UPDATE: I feel like a proud Grandpa. We have at least one baby Martin in the Purple Matin House. I took a picture of him which you can see below. It is not the best shot as the Martin House is over 10 feet above the ground on a pole and my digital camera is not too good on long shots (Nikon COOLPIX 990). I, of course, also did not want to climb a ladder to get a closer snapshot of the chick as the parent birds are in the area and would likely get upset if I came too close to the babies.
What is a Purple Martin (Progne subis)? And why do you want to invite them to your garden? Purple Martins are the largest member (to 8 inches long) of the swallow family of birds. They are famous for a number of things: 1) their prodigious appetite for bugs, 2) their aerial acrobatics, 3) their close association with humans, and 3) their yearly migration over land from Canada in the summer to Brazil in the fall.
While certain Purple Martin house manufacturers make big claims for these birds’ appetites for mosquitoes (a popular urban myth also), studies have shown that mosquitoes comprise “less than 3% of the martin's diet, by volume, and these studies involved the much larger, day-flying salt marsh mosquito, found only in a narrow band of habitat along coastal estuaries.” (Source: http://purplemartin.org/update/ThirtWays.html). But Purple Martins do eat only flying insects, which they catch in flight including dragonflies, damselflies, flies, midges, mayflies, stinkbugs, leafhoppers, Japanese beetles, June bugs, butterflies, moths, grasshoppers, cicadas, bees, wasps, flying ants, and ballooning spiders so they are awesome flying insect controllers in general.
Why would you want to buy and install a Purple Martin house? Well, these are really sleek looking birds. Adults have a slightly forked tail. Adult males are entirely black with a glossy steel blue sheen. Adult females are dark on top with some steel blue sheen, and lighter underparts. Subadult (first year birds ready to breed) females look similar to adult females minus the steel blue sheen and browner on the back. Subadult males look very much like females, but solid black feathers emerge on their chest in a blotchy, random pattern as they moult to their adult plumage. Purple Martins breed in North America almost exclusively in human provided nesting sites (i.e. specially made Purple Martins houses and plastic and natural gourds). Purple Martins are now totally dependent on human provided nesting sites for breeding. According to purplemartin.org “the martin would rapidly disappear from eastern North America if we were to suddenly stop providing housing for it.”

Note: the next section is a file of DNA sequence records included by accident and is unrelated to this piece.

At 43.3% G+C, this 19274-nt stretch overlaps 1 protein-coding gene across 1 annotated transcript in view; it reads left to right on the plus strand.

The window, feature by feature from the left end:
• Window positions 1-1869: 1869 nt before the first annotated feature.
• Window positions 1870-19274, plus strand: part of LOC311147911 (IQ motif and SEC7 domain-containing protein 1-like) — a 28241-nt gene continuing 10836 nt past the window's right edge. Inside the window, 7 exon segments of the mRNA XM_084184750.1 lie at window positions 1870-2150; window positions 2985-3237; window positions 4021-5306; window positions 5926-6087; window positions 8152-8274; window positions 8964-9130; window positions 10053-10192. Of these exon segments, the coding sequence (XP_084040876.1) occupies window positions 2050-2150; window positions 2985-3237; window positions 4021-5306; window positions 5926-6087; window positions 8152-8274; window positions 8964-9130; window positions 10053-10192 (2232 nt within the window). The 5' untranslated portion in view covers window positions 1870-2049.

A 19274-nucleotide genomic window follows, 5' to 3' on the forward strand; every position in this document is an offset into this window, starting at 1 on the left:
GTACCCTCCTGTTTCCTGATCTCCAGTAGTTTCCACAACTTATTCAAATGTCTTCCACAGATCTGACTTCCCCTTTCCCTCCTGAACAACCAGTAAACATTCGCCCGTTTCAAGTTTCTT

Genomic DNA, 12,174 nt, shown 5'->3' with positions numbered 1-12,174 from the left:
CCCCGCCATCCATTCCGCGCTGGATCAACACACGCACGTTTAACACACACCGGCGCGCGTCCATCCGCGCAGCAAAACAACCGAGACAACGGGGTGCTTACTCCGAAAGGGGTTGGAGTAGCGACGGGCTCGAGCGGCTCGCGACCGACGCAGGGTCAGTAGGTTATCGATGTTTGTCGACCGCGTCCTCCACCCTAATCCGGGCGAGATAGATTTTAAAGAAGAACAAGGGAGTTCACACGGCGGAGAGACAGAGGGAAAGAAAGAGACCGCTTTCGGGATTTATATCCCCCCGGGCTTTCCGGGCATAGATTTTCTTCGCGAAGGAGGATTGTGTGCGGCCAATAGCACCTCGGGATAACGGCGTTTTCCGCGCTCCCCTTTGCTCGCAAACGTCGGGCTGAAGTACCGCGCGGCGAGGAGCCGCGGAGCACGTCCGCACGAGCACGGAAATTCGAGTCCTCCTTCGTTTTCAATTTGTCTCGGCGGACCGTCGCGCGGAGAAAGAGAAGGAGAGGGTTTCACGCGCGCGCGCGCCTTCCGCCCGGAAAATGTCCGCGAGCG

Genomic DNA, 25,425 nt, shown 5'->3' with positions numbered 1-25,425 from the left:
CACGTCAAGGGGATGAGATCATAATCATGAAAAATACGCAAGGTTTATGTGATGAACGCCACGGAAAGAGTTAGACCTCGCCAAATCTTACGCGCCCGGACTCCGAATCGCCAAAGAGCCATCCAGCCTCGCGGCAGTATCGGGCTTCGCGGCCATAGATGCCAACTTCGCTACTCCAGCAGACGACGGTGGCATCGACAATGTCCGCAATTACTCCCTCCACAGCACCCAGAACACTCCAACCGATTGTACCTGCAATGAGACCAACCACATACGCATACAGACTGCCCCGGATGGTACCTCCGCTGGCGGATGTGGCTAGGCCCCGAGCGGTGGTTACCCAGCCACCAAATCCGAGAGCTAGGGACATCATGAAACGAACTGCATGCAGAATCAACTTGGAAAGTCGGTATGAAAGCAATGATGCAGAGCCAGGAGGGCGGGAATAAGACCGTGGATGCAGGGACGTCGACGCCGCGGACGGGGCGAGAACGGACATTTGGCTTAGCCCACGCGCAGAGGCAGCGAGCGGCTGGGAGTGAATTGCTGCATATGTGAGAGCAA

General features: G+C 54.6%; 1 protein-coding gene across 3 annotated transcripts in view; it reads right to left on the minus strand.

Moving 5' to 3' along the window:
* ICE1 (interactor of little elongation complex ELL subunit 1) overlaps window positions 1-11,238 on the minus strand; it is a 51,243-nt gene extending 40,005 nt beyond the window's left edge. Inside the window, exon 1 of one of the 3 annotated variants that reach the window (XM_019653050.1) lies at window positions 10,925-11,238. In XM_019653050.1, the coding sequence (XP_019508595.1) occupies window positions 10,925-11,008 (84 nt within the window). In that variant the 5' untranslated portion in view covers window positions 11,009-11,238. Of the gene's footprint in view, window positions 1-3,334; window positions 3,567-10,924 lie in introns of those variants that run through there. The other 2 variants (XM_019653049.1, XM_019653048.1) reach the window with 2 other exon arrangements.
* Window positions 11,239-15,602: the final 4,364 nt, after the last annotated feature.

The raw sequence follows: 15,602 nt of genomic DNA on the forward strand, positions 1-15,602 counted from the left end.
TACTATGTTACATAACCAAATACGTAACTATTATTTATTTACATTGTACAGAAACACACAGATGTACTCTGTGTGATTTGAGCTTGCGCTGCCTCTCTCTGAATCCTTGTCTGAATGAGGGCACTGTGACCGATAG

Purple Martins are probably one of the tamest wild birds because they have been catered to by humans longer than any other North American bird species. Thousands of years ago, Native American Indians attracted Purple Martins to their villages by hanging up hollowed-out gourds for them. Gradually this tradition spread to many other North American tribes. Then in the 1600's, when European colonists began arriving in the New World they also adopted the tradition of providing housing for Purple Martins (Source: http://purplemartin.org/update/ThirtWays.html).
Purple Martins are a wonder to behold in flight. Fighter jet builders would love to construct their planes to do the aerial acrobatics that these birds can achieve. I do not think that there is anything more exciting than seeing a Purple Martin come in for a landing to its housing in the evening. First they circle a couple of times then fold in their wings and make a high speed dive to the bird house and come to an immediate stop atop their perch.
To hear the song of a Purple Martin, click here http://en.wikipedia.org/wiki/File:Progne-subis-001.ogg
Below are a couple of pictures of my Purple Martin housing. As you can see from the first picture I had to do some cleaning to evict the wasps living in the martin housing. I then raised the bird house up on the adjustable steel pole to about 10 feet in height. I hope to see my Purple Martin tenants soon. To see where the Purple Martins are on their flight back to North America, visit the “Scout Arrival Report”. While you are there explore the Purple Martin.org web site for tips on how to attract these wonderful birds to your yard.